Although the largest American banks have Edge Act fleets in Houston, Los Angeles, San Francisco, Pittsburgh and Chicago, Miami is the center for their Latin American trade. Nineteen foreign banks also have arrived in recognition of the city's prime location as a financial conduit to and from Latin America.
"If somebody has got a problem, who does he call? The individual closet to him," Spiro said. "Besides, by being in the marketplace, we can have a better feel for the marketplace. You know how people say that Washington is not in tune with California. We're more in tune with what's happening economically in our region. Being here is different from dropping in every two or three months.
"And let's put aside the drug money," he said. "Because listen, nobody's down here for that. It's blight on this community, and it really is hindering things and has to be resolved because it is putting legitimate business growth in danger."
Miami bankers are particularly sensitive about that subject. About 10 banks are part of a federal grand jury investigation into bank laundering of drug dealers' money.
The Edge Act banks provide loans to finance imports and exports, write letters of credit, clear deposits and perform other chores for correspondent banks abroad and provide international service for smaller local banks. Bank of America arrived 10 years ago primarily to serve import-export clients in the southeastern United States.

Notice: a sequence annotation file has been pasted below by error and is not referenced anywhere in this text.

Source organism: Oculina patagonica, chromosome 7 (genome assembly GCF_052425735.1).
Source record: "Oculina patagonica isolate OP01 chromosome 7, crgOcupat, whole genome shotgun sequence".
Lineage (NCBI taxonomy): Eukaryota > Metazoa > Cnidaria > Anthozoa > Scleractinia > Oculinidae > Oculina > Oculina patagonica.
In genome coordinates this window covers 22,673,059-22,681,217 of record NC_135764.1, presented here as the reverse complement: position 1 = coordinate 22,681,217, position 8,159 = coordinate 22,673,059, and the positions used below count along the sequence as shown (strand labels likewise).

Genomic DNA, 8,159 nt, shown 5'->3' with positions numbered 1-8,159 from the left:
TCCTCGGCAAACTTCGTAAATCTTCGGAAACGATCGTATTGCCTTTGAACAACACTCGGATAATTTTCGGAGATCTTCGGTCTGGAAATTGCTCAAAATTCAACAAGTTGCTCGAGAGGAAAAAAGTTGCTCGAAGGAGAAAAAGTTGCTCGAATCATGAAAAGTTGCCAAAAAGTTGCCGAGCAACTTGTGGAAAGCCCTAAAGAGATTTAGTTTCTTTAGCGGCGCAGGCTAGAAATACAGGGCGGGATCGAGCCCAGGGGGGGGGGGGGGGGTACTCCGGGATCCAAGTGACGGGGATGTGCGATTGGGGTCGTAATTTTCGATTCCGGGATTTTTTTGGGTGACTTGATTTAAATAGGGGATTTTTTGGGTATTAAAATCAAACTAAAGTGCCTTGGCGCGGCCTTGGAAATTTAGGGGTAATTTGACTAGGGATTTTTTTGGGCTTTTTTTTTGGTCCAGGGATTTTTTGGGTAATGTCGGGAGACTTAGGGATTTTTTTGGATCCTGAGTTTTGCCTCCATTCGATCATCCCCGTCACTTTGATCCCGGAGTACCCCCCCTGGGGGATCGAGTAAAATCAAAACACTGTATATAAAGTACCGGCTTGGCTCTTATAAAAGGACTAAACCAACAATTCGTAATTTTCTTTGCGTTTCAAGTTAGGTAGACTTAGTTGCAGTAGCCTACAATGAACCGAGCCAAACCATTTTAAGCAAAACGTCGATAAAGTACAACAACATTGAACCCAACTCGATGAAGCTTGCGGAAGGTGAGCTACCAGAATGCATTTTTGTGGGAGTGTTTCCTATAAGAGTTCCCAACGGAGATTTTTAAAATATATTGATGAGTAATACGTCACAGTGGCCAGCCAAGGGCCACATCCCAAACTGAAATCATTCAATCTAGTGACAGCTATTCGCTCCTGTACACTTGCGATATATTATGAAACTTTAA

Personal banking is big business as well for the Edge Act banks because of the flight capital brought in by well-to-do Latin Americans, the same people who have bought most of the $200,000-and-up condos rapidly under construction on Biscayne Bay just a few blocks from the bankers' offices.
Miami's geographical desirability for these banks has been buttressed by Gov. Robert Graham's determination to internationalize the economy of his state. Florida's International Banking Act of 1977 allowed foreign banks for the first time to open offices and agencies in Florida. Subsequently, the legislature moved virtually to abolish all taxes on international banking.
Those actions, coupled with the expansion of Edge Act activity permitted by the Federal Reserve, have bolstered the entry of even more out-of-state banks into Miami.
Not everyone has put out the welcome mat, however. Worried about new competition, the Florida Bankers Association has consistently fought extension of the out-of-state banks' powers. Last year the association tried quietly to pass a rule prohibiting out-of-state banks form soliciting loan business in Florida. The legislature approved, but Gov. Graham angrily vetoed the entire revised banking code that contained the restriction. He called the legislature back into session, and the new code passed minus the ban. Graham has made it clear he will not accept legislature curbing out-of-state banks.
Although Florida banks fear the invasion from out-of-state, the Edge Act banks "don't compete, we compliment," Spiro contends.
Until recently, Florida banks concentrated on retail transactions and real estate rather than developing international expertise. Yet the growth of Edge Act and foreign banks has acted as a catalyst for local banks to develop business with Latin America, Europe and Africa, according to Gui L. P. Govaert, president of the International Center of Florida.
And where might the next Edge Act bridges from Miami lead? One possibility is an International Banking Facility (IBF) in Florida, a kind of tax-free zone where big banks could conduct offshore business. Under those circumstances, the bankers reason, some of the money placed in affiliates in the Cayman Islands or the Bahamas might come home.